Woman Gets Rare Cancer: Funny idea, thankfully not overly spelled out. Any reason it’s Becky Johnson and not Lois Lane? Starting with some other woman makes the reveal that other staff members have been affected less funny, because we know he’s ogling non-Lois chicks right from the start.
Parent’s Request: Ho-hum, more Mexican slurs.
Pope Picture: Arguably also a top ten list, but since the picture is integral here, it elevates it beyond a StatShot rip-off. The picture is funny and the captions are funny, but having two gags playing off the Pope’s resemblance to a baby weakens the list. Both are funny independently, but putting them together suggests a dearth of ideas.
Man Gradually Replaced: A bit confusing. The first time I wondered why the guys had the same initials, making it hard to follow, because I thought that it would be about a guy improving himself, not being replaced by a literally different person. The piece never recovered. It’s a bit overwritten, too. Why include the phrase “when reached for comment,” for example? Isn’t that self-evident by the fact you have a quote?
Page 6: Mark Thomas Vs. The Internet
This is apparently part of a series that includes “Mark Thomas vs. the Waffle Iron” and “Matt Loker vs. Mario Lopez” (“Am I Cooler Than a Former Sitcom Star,” also retooled with Matt Soroky’s likeness for National Lampoon). I don’t think we really needed another trip to the well. The piece is okay, but feels very familiar. Also, the black boxes wasted tons of my ink.
Page 7: Pirate Battle
I’m not into hip-hop. I don’t enjoy much rap music. I don’t seek it out. I’m ignorant about popular artists, songs, and hip-hop culture at large. For a long time, that was okay. I fell comfortably into that wide strata of people who, asked their musical preferences, could say “Anything, except country and rap.” But now rap and hip-hop are so prominent, such a significant, major cultural force, their influence permeating not only other musical genres but society as a whole, that I wish I knew more. I wish I did enjoy rap, so I could join in the fun of making detailed rap references and having it be funny simply because I’m (part) Caucasian. Unfortunately, now I can’t get to that point without a lot of devoted study of music I still don’t like very much. Mainly, I wish I was familiar enough to write pieces like this. Even if I tried, it would come out like the pathetic “rap” music as depicted in, say, Archie comics, in this one early-‘90s story where all the kids are into “rap,” which apparently consists of saying everything in rhyming couplets. At best, I could perhaps manage a Beastie-Boys-style rhyme scheme, where the last word of each line is shouted in unison. In "Pirate Battle," Evan Winchester offers what, to my untrained ear, is a solid imitation of the complex, offbeat rhyme and near-rhyme schemes and improvised rhythms of freestyle rap, while integrating the pirate themes. Okay, so the pirate thing is a bit hackneyed, but this piece is solidly written. Only Lil’ John Silver’s second rap seems weak, but I may be reading it wrong.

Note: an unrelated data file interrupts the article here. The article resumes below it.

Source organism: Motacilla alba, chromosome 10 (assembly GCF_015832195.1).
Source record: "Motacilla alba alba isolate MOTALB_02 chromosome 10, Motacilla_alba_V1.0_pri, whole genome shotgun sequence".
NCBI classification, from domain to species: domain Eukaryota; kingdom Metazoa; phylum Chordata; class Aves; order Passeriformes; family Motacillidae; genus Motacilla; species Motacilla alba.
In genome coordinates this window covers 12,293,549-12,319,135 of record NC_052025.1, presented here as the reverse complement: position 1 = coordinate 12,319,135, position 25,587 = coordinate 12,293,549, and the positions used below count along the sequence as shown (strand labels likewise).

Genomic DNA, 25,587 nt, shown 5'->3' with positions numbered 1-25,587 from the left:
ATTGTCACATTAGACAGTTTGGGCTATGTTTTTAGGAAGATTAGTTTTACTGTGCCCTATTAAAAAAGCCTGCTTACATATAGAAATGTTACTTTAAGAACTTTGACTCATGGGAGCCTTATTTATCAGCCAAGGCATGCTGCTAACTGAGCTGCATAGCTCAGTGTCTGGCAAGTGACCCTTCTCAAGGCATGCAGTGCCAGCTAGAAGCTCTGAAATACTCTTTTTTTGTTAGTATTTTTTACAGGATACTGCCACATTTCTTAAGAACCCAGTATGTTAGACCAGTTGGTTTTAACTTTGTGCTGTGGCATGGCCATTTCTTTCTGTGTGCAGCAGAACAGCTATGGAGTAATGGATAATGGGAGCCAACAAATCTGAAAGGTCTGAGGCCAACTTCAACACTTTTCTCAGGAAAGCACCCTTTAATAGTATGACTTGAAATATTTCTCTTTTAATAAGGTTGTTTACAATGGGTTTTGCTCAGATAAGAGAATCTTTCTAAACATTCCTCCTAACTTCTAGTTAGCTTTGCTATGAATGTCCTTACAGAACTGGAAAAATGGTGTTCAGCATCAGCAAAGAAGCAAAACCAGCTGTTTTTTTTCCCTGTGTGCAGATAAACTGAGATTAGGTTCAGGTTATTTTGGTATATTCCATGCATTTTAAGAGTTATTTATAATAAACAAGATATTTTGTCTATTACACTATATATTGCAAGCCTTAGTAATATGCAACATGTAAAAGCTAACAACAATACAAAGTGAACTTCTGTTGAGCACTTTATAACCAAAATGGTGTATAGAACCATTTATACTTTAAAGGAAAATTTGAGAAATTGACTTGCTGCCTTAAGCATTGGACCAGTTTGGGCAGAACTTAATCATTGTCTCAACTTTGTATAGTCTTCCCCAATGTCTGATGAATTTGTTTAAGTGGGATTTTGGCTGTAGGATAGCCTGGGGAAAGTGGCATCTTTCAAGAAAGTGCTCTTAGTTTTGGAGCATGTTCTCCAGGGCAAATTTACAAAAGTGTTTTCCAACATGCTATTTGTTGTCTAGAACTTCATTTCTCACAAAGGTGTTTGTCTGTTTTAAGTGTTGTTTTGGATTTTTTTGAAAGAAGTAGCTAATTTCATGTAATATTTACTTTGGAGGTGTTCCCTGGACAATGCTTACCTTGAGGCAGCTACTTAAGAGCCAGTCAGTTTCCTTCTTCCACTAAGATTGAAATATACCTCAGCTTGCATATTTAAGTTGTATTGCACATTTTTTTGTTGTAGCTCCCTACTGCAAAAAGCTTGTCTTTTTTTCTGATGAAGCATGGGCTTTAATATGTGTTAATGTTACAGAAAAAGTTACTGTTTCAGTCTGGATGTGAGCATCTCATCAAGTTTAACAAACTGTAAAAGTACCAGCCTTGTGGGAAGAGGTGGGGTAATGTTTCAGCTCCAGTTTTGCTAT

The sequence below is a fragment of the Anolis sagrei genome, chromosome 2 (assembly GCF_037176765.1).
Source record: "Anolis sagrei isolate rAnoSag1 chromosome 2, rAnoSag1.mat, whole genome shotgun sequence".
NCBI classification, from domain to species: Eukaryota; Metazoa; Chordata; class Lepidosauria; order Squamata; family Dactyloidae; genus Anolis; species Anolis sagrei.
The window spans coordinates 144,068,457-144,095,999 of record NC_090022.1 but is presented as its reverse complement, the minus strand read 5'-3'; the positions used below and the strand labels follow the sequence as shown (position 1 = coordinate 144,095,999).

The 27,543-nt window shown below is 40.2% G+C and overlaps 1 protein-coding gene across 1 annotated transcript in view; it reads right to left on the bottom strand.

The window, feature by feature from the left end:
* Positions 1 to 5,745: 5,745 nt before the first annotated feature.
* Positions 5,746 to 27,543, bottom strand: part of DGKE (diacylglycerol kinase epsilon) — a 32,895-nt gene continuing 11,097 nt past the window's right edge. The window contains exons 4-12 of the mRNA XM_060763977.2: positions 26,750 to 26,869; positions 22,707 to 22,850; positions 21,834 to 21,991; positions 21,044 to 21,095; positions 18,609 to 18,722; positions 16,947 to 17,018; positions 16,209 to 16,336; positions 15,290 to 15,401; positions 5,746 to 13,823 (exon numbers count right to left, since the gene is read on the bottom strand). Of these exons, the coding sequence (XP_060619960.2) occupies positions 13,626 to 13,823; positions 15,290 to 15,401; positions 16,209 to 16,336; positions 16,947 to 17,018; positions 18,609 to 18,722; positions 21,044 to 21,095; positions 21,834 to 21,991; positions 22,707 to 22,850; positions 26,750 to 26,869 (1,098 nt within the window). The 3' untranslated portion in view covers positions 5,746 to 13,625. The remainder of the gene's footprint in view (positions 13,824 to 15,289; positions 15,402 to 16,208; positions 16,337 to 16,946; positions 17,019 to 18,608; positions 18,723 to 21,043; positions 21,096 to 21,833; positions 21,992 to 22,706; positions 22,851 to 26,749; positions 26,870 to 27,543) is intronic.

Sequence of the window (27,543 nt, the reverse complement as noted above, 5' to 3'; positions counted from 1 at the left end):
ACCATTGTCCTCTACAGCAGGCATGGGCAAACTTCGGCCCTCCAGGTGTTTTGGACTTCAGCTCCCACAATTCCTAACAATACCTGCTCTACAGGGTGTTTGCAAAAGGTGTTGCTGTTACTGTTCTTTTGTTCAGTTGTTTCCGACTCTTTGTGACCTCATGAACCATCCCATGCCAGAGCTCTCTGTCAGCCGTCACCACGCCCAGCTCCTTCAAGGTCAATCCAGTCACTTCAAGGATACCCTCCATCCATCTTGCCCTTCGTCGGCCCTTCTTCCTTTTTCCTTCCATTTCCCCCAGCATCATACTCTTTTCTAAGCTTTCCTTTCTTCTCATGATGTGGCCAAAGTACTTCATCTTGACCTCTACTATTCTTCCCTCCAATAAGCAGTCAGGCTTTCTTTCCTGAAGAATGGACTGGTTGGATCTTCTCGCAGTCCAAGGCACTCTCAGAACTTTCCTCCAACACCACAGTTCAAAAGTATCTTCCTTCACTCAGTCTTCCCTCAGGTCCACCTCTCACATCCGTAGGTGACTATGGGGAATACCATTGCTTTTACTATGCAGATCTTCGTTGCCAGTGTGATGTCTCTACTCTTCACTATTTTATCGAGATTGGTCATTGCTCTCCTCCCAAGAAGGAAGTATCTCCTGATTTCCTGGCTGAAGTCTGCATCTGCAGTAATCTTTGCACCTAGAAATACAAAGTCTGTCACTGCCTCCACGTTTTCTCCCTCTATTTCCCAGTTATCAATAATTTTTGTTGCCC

Top tens are good, concepts and entries alike, except for the word “opaquely.” What the hell are you thinking?
Page 8: D. West
Is this a real person? Is D. West the guy’s name? Is there really a drill sergeant besides Full Metal Jacket’s R. Lee Ermey who has made a TV person out of a perpetually yelling army guy? That’s amazing. But I’ve never seen him, which makes this piece less fun. Based on this, I’m guessing he yells a lot. No, seriously, like, a lot.
Page 9: A New, Old-School Workplace
I’m tired of referencing the loss of dignity as though it were a tangible. That joke is played out. Ditto the “sense of value,” whatever that means. Also, in Interview Five, it should go “doctors who could,” not “doctors that could.” Joke constructions are technically sound, but I didn’t laugh at this piece. On the upside, I did jerk off to Interviews One and Four (and the end of Two), so that was hot. Damn, Melissa’s a stupid slut. She sucks that guy’s dick for like forever.
Spread: Autobiographical Yellow Pages